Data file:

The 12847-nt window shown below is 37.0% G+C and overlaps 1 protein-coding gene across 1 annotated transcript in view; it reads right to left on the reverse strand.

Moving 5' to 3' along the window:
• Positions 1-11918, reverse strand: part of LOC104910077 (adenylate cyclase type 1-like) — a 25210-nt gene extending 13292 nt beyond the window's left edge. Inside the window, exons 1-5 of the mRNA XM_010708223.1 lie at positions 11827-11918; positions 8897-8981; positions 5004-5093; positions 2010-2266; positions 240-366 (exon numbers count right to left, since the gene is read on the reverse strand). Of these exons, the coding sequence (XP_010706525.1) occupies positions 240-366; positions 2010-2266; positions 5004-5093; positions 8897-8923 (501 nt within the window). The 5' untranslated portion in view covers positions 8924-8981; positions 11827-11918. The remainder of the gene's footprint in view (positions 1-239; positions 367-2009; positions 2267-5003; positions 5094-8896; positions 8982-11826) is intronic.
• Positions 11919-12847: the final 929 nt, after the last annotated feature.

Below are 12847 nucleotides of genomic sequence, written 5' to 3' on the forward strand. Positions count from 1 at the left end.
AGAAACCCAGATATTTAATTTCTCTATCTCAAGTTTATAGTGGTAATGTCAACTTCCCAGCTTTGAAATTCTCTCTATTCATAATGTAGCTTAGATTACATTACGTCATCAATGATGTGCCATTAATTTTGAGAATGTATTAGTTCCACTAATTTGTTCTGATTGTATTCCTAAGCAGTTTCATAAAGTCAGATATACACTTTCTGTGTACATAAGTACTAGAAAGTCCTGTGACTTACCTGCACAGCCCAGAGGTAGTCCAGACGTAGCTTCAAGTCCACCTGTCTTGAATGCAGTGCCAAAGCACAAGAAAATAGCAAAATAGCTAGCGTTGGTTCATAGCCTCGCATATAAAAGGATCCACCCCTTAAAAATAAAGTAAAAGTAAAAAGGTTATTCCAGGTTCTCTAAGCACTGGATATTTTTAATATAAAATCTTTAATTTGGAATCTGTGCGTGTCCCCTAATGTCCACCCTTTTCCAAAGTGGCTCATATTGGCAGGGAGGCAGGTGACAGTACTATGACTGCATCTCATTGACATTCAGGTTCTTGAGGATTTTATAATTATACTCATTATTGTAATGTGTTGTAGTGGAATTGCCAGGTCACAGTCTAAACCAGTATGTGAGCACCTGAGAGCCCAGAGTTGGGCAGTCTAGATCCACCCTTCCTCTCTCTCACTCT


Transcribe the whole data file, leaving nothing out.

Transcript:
The 12847-nt window shown below is 37.0% G+C and overlaps 1 protein-coding gene across 1 annotated transcript in view; it reads right to left on the reverse strand.

Moving 5' to 3' along the window:
• Positions 1-11918, reverse strand: part of LOC104910077 (adenylate cyclase type 1-like) — a 25210-nt gene extending 13292 nt beyond the window's left edge. Inside the window, exons 1-5 of the mRNA XM_010708223.1 lie at positions 11827-11918; positions 8897-8981; positions 5004-5093; positions 2010-2266; positions 240-366 (exon numbers count right to left, since the gene is read on the reverse strand). Of these exons, the coding sequence (XP_010706525.1) occupies positions 240-366; positions 2010-2266; positions 5004-5093; positions 8897-8923 (501 nt within the window). The 5' untranslated portion in view covers positions 8924-8981; positions 11827-11918. The remainder of the gene's footprint in view (positions 1-239; positions 367-2009; positions 2267-5003; positions 5094-8896; positions 8982-11826) is intronic.
• Positions 11919-12847: the final 929 nt, after the last annotated feature.

Below are 12847 nucleotides of genomic sequence, written 5' to 3' on the forward strand. Positions count from 1 at the left end.
AGAAACCCAGATATTTAATTTCTCTATCTCAAGTTTATAGTGGTAATGTCAACTTCCCAGCTTTGAAATTCTCTCTATTCATAATGTAGCTTAGATTACATTACGTCATCAATGATGTGCCATTAATTTTGAGAATGTATTAGTTCCACTAATTTGTTCTGATTGTATTCCTAAGCAGTTTCATAAAGTCAGATATACACTTTCTGTGTACATAAGTACTAGAAAGTCCTGTGACTTACCTGCACAGCCCAGAGGTAGTCCAGACGTAGCTTCAAGTCCACCTGTCTTGAATGCAGTGCCAAAGCACAAGAAAATAGCAAAATAGCTAGCGTTGGTTCATAGCCTCGCATATAAAAGGATCCACCCCTTAAAAATAAAGTAAAAGTAAAAAGGTTATTCCAGGTTCTCTAAGCACTGGATATTTTTAATATAAAATCTTTAATTTGGAATCTGTGCGTGTCCCCTAATGTCCACCCTTTTCCAAAGTGGCTCATATTGGCAGGGAGGCAGGTGACAGTACTATGACTGCATCTCATTGACATTCAGGTTCTTGAGGATTTTATAATTATACTCATTATTGTAATGTGTTGTAGTGGAATTGCCAGGTCACAGTCTAAACCAGTATGTGAGCACCTGAGAGCCCAGAGTTGGGCAGTCTAGATCCACCCTTCCTCTCTCTCACTCT